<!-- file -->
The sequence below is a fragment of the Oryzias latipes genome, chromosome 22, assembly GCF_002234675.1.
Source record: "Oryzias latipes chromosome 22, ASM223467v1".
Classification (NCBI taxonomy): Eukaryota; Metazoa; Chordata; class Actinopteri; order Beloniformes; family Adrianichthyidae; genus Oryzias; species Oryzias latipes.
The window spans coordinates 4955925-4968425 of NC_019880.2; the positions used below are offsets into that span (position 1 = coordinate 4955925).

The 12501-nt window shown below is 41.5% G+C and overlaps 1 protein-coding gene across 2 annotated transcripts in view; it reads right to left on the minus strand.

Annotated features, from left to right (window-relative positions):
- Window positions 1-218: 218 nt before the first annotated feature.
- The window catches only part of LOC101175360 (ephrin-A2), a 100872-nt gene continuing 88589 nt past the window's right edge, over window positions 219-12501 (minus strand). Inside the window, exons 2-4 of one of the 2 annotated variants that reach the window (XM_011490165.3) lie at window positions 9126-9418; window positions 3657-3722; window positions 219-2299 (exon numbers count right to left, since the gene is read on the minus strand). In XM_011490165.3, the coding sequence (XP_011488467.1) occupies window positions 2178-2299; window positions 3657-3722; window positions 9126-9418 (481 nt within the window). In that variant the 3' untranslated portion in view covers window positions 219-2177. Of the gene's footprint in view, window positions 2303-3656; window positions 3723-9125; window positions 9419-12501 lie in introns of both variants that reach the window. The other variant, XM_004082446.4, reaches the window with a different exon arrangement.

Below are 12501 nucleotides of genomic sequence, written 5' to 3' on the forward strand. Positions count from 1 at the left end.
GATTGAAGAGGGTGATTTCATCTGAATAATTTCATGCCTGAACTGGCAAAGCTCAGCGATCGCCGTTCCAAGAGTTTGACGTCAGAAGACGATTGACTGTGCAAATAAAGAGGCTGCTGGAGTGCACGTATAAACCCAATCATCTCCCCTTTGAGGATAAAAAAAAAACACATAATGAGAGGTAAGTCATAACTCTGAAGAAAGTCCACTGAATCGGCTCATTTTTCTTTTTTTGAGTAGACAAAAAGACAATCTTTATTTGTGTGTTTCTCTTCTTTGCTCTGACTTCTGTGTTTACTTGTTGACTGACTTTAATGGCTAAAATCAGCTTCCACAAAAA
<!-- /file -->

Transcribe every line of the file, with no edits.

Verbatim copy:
The sequence below is a fragment of the Oryzias latipes genome, chromosome 22, assembly GCF_002234675.1.
Source record: "Oryzias latipes chromosome 22, ASM223467v1".
Classification (NCBI taxonomy): Eukaryota; Metazoa; Chordata; class Actinopteri; order Beloniformes; family Adrianichthyidae; genus Oryzias; species Oryzias latipes.
The window spans coordinates 4955925-4968425 of NC_019880.2; the positions used below are offsets into that span (position 1 = coordinate 4955925).

The 12501-nt window shown below is 41.5% G+C and overlaps 1 protein-coding gene across 2 annotated transcripts in view; it reads right to left on the minus strand.

Annotated features, from left to right (window-relative positions):
- Window positions 1-218: 218 nt before the first annotated feature.
- The window catches only part of LOC101175360 (ephrin-A2), a 100872-nt gene continuing 88589 nt past the window's right edge, over window positions 219-12501 (minus strand). Inside the window, exons 2-4 of one of the 2 annotated variants that reach the window (XM_011490165.3) lie at window positions 9126-9418; window positions 3657-3722; window positions 219-2299 (exon numbers count right to left, since the gene is read on the minus strand). In XM_011490165.3, the coding sequence (XP_011488467.1) occupies window positions 2178-2299; window positions 3657-3722; window positions 9126-9418 (481 nt within the window). In that variant the 3' untranslated portion in view covers window positions 219-2177. Of the gene's footprint in view, window positions 2303-3656; window positions 3723-9125; window positions 9419-12501 lie in introns of both variants that reach the window. The other variant, XM_004082446.4, reaches the window with a different exon arrangement.

Below are 12501 nucleotides of genomic sequence, written 5' to 3' on the forward strand. Positions count from 1 at the left end.
GATTGAAGAGGGTGATTTCATCTGAATAATTTCATGCCTGAACTGGCAAAGCTCAGCGATCGCCGTTCCAAGAGTTTGACGTCAGAAGACGATTGACTGTGCAAATAAAGAGGCTGCTGGAGTGCACGTATAAACCCAATCATCTCCCCTTTGAGGATAAAAAAAAAACACATAATGAGAGGTAAGTCATAACTCTGAAGAAAGTCCACTGAATCGGCTCATTTTTCTTTTTTTGAGTAGACAAAAAGACAATCTTTATTTGTGTGTTTCTCTTCTTTGCTCTGACTTCTGTGTTTACTTGTTGACTGACTTTAATGGCTAAAATCAGCTTCCACAAAAA